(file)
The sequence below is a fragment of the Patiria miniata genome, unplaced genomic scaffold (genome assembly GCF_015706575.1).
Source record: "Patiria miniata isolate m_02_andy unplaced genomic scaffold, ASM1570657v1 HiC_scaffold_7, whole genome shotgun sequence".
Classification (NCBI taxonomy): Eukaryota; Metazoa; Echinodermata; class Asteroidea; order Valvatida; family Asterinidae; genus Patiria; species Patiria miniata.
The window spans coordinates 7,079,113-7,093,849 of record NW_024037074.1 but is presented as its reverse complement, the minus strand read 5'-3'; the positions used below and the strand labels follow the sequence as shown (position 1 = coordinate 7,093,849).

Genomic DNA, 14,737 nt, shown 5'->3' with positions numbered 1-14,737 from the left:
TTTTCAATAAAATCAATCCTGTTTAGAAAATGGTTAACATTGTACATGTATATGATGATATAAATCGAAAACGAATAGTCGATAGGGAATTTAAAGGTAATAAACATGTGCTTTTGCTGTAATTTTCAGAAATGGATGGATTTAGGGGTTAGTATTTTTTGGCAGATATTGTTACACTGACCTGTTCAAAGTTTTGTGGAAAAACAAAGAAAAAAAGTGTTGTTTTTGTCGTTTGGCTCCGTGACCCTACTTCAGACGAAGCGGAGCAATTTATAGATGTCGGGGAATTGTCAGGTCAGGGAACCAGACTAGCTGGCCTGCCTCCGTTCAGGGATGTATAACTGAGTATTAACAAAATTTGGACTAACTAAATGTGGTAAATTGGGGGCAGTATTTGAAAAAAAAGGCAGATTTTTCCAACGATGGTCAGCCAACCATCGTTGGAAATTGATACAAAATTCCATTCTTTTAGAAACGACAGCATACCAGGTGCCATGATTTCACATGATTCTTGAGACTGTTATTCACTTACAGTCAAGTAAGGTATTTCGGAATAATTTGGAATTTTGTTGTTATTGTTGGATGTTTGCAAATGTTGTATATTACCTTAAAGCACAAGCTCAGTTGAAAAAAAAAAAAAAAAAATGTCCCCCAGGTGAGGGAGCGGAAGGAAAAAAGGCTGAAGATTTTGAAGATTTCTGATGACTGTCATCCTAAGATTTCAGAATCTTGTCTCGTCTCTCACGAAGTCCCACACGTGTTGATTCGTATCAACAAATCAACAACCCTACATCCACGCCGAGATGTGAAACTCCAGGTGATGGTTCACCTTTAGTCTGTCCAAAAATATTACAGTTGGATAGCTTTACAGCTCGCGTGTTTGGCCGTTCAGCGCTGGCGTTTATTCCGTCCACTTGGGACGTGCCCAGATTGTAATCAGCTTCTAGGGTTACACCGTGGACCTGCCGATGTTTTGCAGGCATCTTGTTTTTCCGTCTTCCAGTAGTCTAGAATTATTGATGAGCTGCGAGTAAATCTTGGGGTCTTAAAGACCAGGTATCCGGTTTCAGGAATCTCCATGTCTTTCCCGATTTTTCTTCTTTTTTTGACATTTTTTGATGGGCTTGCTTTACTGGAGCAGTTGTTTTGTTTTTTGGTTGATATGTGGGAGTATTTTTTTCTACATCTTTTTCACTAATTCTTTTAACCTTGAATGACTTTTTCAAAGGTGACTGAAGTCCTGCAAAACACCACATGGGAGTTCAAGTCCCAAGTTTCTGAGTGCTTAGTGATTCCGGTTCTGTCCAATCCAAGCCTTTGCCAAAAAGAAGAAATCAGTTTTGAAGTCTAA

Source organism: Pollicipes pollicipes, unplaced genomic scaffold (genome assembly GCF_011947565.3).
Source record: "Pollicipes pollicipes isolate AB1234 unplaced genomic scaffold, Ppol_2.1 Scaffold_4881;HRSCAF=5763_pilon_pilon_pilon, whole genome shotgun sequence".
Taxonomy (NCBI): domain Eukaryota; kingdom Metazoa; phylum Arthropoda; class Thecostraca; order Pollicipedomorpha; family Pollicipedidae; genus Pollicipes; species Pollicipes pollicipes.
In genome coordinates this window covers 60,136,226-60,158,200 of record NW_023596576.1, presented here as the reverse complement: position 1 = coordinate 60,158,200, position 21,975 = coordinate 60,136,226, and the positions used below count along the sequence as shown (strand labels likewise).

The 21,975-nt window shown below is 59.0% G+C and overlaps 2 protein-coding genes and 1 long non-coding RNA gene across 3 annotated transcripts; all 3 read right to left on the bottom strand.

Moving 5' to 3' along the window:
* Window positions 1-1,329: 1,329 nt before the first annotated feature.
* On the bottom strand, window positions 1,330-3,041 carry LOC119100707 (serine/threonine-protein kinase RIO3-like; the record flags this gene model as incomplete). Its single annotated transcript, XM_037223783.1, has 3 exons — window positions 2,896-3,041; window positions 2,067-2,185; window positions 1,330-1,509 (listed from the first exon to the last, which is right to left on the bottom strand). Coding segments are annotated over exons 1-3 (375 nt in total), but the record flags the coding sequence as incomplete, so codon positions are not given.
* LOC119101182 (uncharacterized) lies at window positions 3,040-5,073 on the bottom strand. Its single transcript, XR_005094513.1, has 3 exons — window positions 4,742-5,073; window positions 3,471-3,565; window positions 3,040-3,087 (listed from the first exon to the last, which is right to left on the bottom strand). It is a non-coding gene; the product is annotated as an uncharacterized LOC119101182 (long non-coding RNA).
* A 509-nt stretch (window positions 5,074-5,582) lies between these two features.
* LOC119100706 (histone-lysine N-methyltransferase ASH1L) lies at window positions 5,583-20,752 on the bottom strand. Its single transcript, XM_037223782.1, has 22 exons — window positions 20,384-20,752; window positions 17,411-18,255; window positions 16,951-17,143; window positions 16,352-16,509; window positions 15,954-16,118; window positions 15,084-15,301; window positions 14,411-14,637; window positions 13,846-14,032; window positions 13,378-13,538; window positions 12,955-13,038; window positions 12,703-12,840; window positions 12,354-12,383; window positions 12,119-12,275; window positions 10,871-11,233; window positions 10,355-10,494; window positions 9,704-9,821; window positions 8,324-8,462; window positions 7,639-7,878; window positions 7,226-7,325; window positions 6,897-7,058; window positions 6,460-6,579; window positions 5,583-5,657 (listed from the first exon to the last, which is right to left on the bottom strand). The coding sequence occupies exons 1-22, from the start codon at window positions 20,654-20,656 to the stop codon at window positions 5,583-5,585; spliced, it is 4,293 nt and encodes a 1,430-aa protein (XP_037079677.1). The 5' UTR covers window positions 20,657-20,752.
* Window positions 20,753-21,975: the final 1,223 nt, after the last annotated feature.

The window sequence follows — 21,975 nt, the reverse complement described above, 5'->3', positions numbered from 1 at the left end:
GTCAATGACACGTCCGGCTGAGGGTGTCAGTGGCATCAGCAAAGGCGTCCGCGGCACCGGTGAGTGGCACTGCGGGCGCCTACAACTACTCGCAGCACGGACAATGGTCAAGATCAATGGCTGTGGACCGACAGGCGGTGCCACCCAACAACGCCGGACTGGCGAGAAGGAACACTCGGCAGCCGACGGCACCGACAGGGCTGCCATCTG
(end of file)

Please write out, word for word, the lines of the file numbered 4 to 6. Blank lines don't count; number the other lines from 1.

The window spans coordinates 7,079,113-7,093,849 of record NW_024037074.1 but is presented as its reverse complement, the minus strand read 5'-3'; the positions used below and the strand labels follow the sequence as shown (position 1 = coordinate 7,093,849).

Genomic DNA, 14,737 nt, shown 5'->3' with positions numbered 1-14,737 from the left:
TTTTCAATAAAATCAATCCTGTTTAGAAAATGGTTAACATTGTACATGTATATGATGATATAAATCGAAAACGAATAGTCGATAGGGAATTTAAAGGTAATAAACATGTGCTTTTGCTGTAATTTTCAGAAATGGATGGATTTAGGGGTTAGTATTTTTTGGCAGATATTGTTACACTGACCTGTTCAAAGTTTTGTGGAAAAACAAAGAAAAAAAGTGTTGTTTTTGTCGTTTGGCTCCGTGACCCTACTTCAGACGAAGCGGAGCAATTTATAGATGTCGGGGAATTGTCAGGTCAGGGAACCAGACTAGCTGGCCTGCCTCCGTTCAGGGATGTATAACTGAGTATTAACAAAATTTGGACTAACTAAATGTGGTAAATTGGGGGCAGTATTTGAAAAAAAAGGCAGATTTTTCCAACGATGGTCAGCCAACCATCGTTGGAAATTGATACAAAATTCCATTCTTTTAGAAACGACAGCATACCAGGTGCCATGATTTCACATGATTCTTGAGACTGTTATTCACTTACAGTCAAGTAAGGTATTTCGGAATAATTTGGAATTTTGTTGTTATTGTTGGATGTTTGCAAATGTTGTATATTACCTTAAAGCACAAGCTCAGTTGAAAAAAAAAAAAAAAAAATGTCCCCCAGGTGAGGGAGCGGAAGGAAAAAAGGCTGAAGATTTTGAAGATTTCTGATGACTGTCATCCTAAGATTTCAGAATCTTGTCTCGTCTCTCACGAAGTCCCACACGTGTTGATTCGTATCAACAAATCAACAACCCTACATCCACGCCGAGATGTGAAACTCCAGGTGATGGTTCACCTTTAGTCTGTCCAAAAATATTACAGTTGGATAGCTTTACAGCTCGCGTGTTTGGCCGTTCAGCGCTGGCGTTTATTCCGTCCACTTGGGACGTGCCCAGATTGTAATCAGCTTCTAGGGTTACACCGTGGACCTGCCGATGTTTTGCAGGCATCTTGTTTTTCCGTCTTCCAGTAGTCTAGAATTATTGATGAGCTGCGAGTAAATCTTGGGGTCTTAAAGACCAGGTATCCGGTTTCAGGAATCTCCATGTCTTTCCCGATTTTTCTTCTTTTTTTGACATTTTTTGATGGGCTTGCTTTACTGGAGCAGTTGTTTTGTTTTTTGGTTGATATGTGGGAGTATTTTTTTCTACATCTTTTTCACTAATTCTTTTAACCTTGAATGACTTTTTCAAAGGTGACTGAAGTCCTGCAAAACACCACATGGGAGTTCAAGTCCCAAGTTTCTGAGTGCTTAGTGATTCCGGTTCTGTCCAATCCAAGCCTTTGCCAAAAAGAAGAAATCAGTTTTGAAGTCTAA